Understanding Solarwinds, Microsoft Windows, VMware Attack of 2020

Posted by Craig Jorgensen
Craig Jorgensen

An introduction of the supply chain attack caused in the Orion update protocol of the Solarwinds network management software suite of 2020.

Microsoft identifies 40+ victims of SolarWinds hack (Source: Microsoft)

Microsoft identifies 40+ victims of SolarWinds hack (Source: Microsoft)

 

Though it gained notoriety in December of 2020, the attack was perpetrated in March. The breach of around 18,000 sites all across North America and even outside has been christened Sunburst, unc2452, or Dark Halo.

What made this attack noteworthy, was that no network was brought down, no resources were utilized or abused. The goal of the intrusion was to gain unlawful access to a wide variety of high sensitivity locations including US defense and telecom companies, gaining access to their email and other confidential information. In order to achieve this goal, a family of malwares were created including TEARDROP, BEACON, and others.

How did the malicious actors gain access? Initially, a signed and trusted Microsoft Windows Dynamic Link Library (DLL) was infected with around 4000 lines of attack code. This was pulled as an update across the network. Then using a domain generation algorithm (DGA) and using local IP address blocks, a command and control (C2) server was created. This allowed commands to be sent using REST API and JSON payloads. The attackers leveraged steganography to cloak JSON traffic, allowing it to appear legitimate but it contained attack commands coming from C2, very cleverly encoded as to evade detection. More impressive was the manner in which the attackers tried to erase their traces of illegitimate activity and evade detection. 

The attack code was created dynamically, it would execute and be replaced with the original benign executable with the correct checksum. It was not until Fireeye was targeted, that this attack was detected and the alarm was raised. Moreover, the devious method in which the malware families were quietly camouflaged to not raise suspicion is the most interesting part of this compromise.

Typically, attacks happen when there are gaping security holes to be exploited by attackers. When the software running on premises is not the latest, up to date version, patched from remote servers. But in this case the attack happened due to an update that was not checked by Solarwinds for correctness and was accepted by machines as valid updates.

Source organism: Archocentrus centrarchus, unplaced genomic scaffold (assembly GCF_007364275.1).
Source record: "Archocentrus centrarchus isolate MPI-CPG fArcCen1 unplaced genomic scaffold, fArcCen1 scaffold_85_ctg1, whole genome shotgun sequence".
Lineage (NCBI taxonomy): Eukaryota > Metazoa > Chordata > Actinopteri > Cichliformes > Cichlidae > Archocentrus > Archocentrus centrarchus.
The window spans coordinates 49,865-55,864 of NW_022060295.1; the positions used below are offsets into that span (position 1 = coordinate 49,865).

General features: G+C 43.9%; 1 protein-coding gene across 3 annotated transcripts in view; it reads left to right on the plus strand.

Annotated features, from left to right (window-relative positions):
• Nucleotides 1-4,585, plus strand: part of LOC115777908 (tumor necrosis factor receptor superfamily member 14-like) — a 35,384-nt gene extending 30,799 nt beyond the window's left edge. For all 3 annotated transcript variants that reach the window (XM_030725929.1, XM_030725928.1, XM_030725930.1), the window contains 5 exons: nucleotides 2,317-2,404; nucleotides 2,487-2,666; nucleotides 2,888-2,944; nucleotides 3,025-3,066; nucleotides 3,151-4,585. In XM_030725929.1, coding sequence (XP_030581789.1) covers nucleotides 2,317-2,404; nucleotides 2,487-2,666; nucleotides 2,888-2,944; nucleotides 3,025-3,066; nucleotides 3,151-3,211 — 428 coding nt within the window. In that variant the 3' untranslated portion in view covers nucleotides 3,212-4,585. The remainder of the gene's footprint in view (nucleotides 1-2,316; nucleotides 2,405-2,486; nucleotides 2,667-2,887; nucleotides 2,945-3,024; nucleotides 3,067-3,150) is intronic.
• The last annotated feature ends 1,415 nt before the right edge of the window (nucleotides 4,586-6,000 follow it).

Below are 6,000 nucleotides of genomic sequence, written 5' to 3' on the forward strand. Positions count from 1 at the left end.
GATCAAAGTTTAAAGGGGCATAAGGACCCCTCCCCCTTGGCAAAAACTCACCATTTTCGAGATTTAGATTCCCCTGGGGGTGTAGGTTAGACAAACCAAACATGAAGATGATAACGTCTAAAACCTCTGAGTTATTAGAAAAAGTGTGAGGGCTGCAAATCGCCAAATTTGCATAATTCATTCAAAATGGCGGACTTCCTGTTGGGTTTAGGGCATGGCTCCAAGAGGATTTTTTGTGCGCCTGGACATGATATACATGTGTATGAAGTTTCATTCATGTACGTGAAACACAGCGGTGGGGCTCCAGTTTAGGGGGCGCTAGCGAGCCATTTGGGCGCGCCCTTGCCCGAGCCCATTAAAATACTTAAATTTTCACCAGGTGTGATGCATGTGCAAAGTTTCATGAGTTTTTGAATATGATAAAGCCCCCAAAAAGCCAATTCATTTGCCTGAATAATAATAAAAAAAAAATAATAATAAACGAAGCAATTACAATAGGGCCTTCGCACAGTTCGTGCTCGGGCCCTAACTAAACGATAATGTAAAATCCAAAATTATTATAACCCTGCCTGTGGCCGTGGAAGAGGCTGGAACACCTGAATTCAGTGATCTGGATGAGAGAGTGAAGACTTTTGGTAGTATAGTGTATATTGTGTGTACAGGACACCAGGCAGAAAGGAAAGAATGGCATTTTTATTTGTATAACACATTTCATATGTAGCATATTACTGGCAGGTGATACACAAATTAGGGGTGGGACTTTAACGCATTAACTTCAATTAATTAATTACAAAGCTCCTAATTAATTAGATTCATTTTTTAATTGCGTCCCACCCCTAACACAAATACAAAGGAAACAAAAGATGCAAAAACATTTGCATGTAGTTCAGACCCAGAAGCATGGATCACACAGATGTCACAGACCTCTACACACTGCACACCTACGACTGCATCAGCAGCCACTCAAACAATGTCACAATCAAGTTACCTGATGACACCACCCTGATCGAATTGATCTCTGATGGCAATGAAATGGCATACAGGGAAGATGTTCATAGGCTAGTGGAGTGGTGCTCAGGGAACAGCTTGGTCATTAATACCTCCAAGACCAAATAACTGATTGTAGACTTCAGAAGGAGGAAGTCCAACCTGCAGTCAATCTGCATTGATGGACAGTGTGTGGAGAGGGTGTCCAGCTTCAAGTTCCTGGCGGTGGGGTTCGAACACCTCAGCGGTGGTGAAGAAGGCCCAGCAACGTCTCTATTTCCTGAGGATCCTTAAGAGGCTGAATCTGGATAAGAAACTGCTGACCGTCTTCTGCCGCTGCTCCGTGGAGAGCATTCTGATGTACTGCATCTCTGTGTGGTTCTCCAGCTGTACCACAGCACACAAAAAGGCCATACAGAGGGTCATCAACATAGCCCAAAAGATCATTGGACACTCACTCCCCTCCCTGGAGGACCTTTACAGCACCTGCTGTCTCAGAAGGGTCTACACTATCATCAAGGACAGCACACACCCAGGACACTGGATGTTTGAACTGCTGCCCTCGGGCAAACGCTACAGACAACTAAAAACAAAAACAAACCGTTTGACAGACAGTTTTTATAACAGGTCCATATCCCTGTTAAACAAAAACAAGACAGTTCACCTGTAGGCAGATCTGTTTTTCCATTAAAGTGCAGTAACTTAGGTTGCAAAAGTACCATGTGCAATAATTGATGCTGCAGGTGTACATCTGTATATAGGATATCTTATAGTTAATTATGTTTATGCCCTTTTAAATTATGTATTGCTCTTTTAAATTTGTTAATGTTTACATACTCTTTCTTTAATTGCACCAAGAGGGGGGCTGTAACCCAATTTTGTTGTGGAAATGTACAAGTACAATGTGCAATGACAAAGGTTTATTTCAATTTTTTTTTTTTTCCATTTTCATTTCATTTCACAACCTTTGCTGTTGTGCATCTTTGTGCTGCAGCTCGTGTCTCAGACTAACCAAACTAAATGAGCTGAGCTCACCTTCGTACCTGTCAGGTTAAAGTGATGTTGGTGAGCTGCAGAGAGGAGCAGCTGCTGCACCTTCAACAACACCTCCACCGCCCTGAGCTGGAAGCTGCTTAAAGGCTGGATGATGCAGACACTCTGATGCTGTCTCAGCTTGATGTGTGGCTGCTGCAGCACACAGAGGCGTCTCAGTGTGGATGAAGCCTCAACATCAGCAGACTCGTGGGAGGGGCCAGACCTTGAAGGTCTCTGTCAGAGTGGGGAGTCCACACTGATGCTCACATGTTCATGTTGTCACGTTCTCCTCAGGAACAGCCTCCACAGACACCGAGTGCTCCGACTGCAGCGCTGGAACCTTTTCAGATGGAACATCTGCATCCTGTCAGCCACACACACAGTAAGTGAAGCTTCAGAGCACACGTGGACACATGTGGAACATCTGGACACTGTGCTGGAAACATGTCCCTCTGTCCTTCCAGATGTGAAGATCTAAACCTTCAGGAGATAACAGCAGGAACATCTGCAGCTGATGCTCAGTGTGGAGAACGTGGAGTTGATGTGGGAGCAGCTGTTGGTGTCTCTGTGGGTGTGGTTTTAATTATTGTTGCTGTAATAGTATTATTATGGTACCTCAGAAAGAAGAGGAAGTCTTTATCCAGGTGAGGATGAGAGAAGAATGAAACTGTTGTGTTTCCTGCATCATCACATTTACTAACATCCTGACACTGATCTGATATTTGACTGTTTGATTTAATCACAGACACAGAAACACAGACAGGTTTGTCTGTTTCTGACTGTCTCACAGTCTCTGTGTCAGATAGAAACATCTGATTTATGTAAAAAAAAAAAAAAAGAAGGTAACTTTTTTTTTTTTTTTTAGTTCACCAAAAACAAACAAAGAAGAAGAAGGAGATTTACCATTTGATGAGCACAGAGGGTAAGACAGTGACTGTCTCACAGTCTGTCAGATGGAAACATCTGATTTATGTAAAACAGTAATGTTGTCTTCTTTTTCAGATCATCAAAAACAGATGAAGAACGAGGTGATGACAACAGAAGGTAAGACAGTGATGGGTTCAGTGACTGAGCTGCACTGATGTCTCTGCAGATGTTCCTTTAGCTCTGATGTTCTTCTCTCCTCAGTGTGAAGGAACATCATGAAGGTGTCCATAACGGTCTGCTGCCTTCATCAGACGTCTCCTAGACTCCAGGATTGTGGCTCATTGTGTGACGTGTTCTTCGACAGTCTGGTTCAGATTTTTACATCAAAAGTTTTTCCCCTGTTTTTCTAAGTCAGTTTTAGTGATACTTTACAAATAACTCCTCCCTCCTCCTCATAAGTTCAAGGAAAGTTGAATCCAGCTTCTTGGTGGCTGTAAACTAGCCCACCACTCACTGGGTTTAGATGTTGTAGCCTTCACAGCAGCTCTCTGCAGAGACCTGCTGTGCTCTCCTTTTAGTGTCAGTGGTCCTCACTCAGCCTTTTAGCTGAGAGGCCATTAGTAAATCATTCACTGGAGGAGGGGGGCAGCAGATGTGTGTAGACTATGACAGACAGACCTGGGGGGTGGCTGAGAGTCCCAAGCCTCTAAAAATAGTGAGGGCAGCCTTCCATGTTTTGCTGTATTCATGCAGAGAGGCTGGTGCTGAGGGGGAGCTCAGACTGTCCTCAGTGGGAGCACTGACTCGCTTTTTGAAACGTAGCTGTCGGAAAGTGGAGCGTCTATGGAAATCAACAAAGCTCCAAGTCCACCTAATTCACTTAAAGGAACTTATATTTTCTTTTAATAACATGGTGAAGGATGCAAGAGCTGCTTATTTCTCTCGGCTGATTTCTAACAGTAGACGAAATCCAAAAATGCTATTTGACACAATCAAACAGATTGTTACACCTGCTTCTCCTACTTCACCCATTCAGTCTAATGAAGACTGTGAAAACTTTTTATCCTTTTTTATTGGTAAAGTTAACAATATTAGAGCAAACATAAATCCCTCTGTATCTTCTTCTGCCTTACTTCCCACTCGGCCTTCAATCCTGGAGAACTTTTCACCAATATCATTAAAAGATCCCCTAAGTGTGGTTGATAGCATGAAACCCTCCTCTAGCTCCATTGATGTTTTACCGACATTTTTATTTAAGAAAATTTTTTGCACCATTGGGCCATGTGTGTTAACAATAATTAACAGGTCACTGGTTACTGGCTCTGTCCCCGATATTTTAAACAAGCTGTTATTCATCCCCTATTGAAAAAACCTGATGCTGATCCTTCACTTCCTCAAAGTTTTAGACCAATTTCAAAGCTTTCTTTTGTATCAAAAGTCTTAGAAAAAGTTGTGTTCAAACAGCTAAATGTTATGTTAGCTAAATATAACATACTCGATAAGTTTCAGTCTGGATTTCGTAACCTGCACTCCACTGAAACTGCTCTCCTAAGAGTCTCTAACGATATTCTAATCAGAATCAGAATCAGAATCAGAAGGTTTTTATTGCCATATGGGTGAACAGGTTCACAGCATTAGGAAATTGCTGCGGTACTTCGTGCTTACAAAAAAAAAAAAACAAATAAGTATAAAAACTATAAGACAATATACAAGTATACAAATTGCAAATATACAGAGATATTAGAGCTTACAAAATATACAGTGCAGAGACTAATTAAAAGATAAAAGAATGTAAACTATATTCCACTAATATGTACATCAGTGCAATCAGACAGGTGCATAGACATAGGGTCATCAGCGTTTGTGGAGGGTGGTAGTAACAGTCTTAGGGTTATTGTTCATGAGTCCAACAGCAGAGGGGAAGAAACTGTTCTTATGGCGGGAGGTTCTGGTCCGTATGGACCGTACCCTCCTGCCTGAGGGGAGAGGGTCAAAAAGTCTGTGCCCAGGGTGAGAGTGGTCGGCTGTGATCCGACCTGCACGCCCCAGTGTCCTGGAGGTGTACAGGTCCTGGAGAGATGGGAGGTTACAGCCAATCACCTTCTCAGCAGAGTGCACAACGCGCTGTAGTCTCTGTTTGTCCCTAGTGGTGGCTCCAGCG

Some bugs in the Windows multi factor authentication as well as VMWare were exploited to the attacker’s advantage. Without these, the attack would not have achieved the lateral movement it did, making other connected systems vulnerable. Nowadays, in the interconnected world of networks, with all machines talking to the Internet in various ways, no attack can be contained and it is near impossible to predict where the compromised software will spread.

To audit this and identify the extent of the breach is a topic in and of itself. Fireeye has released a myriad of yara and snort rules in their github repository to identify and patch the attacked systems. With Volexity and Crowdstrike releasing their own advisories on the attack. Microsoft has released the worldmap (above) with a list of countries affected and it appears only Russia and Greenland are safe, interesting.... 

It could be argued that this attack was one of the most successful and well coordinated compromises affecting an incredibly large user base in cybersecurity history, as it infected around 18000 installations. In future blogs we will dive into the specifics of the attack.

 

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Craig Jorgensen

Written by Craig Jorgensen

I'm a recent graduate from South Dakota State University with a degree in Computer Science. For me programming is both a passion and an occupation, but have been broadening my horizons as Customer Success Manager with Query.AI, where we are using Natural Language Processing to allow users to “talk to your data”.